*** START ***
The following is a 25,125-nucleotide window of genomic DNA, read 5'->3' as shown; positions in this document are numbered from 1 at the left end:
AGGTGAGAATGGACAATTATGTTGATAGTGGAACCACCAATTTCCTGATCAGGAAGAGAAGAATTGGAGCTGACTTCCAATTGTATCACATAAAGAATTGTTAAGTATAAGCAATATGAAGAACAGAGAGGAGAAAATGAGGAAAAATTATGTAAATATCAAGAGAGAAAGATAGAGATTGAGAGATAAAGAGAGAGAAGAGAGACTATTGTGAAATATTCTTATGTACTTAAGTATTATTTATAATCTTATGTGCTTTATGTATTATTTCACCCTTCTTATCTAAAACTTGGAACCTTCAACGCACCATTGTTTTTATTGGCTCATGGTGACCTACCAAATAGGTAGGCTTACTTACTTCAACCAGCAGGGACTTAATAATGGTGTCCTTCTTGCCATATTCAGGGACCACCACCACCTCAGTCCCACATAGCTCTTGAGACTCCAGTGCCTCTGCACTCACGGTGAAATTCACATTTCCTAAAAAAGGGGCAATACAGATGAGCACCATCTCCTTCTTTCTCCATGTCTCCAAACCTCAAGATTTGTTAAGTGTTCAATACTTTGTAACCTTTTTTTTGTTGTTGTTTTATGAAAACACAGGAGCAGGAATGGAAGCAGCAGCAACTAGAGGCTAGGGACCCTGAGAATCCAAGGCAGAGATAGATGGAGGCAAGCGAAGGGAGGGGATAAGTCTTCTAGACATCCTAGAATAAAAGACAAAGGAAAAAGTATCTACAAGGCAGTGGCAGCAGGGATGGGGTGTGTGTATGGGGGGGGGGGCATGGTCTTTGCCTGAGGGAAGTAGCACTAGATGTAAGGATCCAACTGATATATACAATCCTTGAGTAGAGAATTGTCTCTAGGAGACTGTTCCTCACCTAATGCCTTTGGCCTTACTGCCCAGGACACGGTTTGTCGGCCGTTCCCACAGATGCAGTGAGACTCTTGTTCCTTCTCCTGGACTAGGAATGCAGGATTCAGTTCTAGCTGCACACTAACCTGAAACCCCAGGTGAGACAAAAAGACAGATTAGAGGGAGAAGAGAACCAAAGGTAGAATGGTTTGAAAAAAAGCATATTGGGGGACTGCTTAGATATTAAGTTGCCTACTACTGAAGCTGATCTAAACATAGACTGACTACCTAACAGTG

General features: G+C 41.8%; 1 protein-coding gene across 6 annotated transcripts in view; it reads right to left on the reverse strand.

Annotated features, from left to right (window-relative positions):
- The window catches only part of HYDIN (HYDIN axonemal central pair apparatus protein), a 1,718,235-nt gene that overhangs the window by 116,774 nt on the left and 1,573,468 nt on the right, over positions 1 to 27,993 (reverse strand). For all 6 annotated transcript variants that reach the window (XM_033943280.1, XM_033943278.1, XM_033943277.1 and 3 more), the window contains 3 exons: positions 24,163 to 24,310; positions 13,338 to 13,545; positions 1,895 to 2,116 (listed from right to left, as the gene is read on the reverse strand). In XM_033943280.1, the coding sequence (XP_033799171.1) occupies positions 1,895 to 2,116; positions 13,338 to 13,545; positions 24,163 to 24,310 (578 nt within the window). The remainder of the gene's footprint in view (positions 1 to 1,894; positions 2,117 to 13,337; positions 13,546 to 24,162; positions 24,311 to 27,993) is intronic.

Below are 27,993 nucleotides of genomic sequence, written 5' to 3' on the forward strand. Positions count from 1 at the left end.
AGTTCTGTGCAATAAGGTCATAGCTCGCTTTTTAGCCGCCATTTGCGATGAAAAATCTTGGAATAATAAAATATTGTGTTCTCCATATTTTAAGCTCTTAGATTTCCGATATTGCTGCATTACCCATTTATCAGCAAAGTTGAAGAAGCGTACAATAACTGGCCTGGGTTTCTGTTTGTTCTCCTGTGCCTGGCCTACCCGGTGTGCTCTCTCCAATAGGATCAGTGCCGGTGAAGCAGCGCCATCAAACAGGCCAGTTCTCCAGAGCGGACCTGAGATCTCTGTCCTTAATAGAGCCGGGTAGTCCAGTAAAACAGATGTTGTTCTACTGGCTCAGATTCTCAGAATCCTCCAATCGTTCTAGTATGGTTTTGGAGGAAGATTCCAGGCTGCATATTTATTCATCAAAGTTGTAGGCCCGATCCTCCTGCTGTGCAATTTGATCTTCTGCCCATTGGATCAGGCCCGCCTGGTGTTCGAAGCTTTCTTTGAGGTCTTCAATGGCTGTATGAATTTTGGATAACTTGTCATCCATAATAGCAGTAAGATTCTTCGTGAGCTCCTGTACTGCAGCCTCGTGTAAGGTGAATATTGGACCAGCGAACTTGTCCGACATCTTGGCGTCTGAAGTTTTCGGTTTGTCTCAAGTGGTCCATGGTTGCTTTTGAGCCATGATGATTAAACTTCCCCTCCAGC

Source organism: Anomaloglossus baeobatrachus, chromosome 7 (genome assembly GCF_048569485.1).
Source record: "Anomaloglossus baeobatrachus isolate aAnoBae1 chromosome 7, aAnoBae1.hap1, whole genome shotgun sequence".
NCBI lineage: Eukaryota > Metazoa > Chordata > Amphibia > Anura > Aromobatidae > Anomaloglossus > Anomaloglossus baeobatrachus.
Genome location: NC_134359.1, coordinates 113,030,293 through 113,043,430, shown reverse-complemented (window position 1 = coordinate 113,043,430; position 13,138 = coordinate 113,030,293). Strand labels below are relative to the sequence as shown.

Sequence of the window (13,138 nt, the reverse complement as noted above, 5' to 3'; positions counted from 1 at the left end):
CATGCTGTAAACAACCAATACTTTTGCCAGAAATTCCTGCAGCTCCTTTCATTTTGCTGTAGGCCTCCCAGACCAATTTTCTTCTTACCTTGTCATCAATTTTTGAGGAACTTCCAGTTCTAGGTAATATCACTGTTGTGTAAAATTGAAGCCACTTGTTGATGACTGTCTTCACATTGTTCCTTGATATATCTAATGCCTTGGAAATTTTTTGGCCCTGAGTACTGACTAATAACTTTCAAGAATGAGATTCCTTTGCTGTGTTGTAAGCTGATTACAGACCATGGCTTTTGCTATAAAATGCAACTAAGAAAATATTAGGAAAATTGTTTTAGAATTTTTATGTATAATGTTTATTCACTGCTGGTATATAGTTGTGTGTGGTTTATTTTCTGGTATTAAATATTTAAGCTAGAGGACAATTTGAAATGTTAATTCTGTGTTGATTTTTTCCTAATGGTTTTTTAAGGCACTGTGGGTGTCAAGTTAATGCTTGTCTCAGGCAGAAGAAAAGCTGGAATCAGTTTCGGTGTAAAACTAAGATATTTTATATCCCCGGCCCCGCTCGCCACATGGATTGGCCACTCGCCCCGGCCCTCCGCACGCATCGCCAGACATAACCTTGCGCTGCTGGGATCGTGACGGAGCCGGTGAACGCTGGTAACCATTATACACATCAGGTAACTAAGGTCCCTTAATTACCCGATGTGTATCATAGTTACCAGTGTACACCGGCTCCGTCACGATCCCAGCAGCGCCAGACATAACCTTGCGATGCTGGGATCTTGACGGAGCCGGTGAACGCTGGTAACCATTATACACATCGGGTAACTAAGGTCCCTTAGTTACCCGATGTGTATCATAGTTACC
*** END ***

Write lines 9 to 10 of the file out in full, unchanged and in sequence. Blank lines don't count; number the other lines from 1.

Source record: "Anomaloglossus baeobatrachus isolate aAnoBae1 chromosome 7, aAnoBae1.hap1, whole genome shotgun sequence".
NCBI lineage: Eukaryota > Metazoa > Chordata > Amphibia > Anura > Aromobatidae > Anomaloglossus > Anomaloglossus baeobatrachus.